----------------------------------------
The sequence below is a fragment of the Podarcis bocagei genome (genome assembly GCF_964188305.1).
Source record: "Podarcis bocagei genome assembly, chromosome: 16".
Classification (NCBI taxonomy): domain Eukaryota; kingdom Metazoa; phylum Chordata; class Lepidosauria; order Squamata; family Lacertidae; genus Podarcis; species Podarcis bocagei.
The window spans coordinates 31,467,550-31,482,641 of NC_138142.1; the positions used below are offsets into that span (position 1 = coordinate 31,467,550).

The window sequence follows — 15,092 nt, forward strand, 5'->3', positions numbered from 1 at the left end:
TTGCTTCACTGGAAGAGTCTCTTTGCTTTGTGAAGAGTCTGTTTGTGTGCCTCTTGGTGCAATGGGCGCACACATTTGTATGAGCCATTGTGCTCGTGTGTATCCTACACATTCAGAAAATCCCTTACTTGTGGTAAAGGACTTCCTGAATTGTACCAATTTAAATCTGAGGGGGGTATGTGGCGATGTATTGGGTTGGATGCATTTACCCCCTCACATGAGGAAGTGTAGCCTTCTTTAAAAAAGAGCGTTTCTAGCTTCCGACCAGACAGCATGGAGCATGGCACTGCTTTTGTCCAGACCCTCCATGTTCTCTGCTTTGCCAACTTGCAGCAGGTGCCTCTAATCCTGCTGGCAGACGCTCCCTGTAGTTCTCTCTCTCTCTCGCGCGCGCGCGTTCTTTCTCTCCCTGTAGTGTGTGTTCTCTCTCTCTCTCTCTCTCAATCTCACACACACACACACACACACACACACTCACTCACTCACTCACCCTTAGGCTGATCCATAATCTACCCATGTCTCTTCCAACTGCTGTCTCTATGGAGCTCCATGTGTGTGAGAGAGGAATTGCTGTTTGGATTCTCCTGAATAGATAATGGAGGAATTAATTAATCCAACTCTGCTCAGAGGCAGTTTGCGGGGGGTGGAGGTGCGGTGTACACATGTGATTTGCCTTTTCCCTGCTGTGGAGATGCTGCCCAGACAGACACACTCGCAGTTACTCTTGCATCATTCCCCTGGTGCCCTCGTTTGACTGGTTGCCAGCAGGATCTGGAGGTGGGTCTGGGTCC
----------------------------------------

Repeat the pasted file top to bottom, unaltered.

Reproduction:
The sequence below is a fragment of the Podarcis bocagei genome (genome assembly GCF_964188305.1).
Source record: "Podarcis bocagei genome assembly, chromosome: 16".
Classification (NCBI taxonomy): domain Eukaryota; kingdom Metazoa; phylum Chordata; class Lepidosauria; order Squamata; family Lacertidae; genus Podarcis; species Podarcis bocagei.
The window spans coordinates 31,467,550-31,482,641 of NC_138142.1; the positions used below are offsets into that span (position 1 = coordinate 31,467,550).

The window sequence follows — 15,092 nt, forward strand, 5'->3', positions numbered from 1 at the left end:
TTGCTTCACTGGAAGAGTCTCTTTGCTTTGTGAAGAGTCTGTTTGTGTGCCTCTTGGTGCAATGGGCGCACACATTTGTATGAGCCATTGTGCTCGTGTGTATCCTACACATTCAGAAAATCCCTTACTTGTGGTAAAGGACTTCCTGAATTGTACCAATTTAAATCTGAGGGGGGTATGTGGCGATGTATTGGGTTGGATGCATTTACCCCCTCACATGAGGAAGTGTAGCCTTCTTTAAAAAAGAGCGTTTCTAGCTTCCGACCAGACAGCATGGAGCATGGCACTGCTTTTGTCCAGACCCTCCATGTTCTCTGCTTTGCCAACTTGCAGCAGGTGCCTCTAATCCTGCTGGCAGACGCTCCCTGTAGTTCTCTCTCTCTCTCGCGCGCGCGCGTTCTTTCTCTCCCTGTAGTGTGTGTTCTCTCTCTCTCTCTCTCTCAATCTCACACACACACACACACACACACACACTCACTCACTCACTCACCCTTAGGCTGATCCATAATCTACCCATGTCTCTTCCAACTGCTGTCTCTATGGAGCTCCATGTGTGTGAGAGAGGAATTGCTGTTTGGATTCTCCTGAATAGATAATGGAGGAATTAATTAATCCAACTCTGCTCAGAGGCAGTTTGCGGGGGGTGGAGGTGCGGTGTACACATGTGATTTGCCTTTTCCCTGCTGTGGAGATGCTGCCCAGACAGACACACTCGCAGTTACTCTTGCATCATTCCCCTGGTGCCCTCGTTTGACTGGTTGCCAGCAGGATCTGGAGGTGGGTCTGGGTCC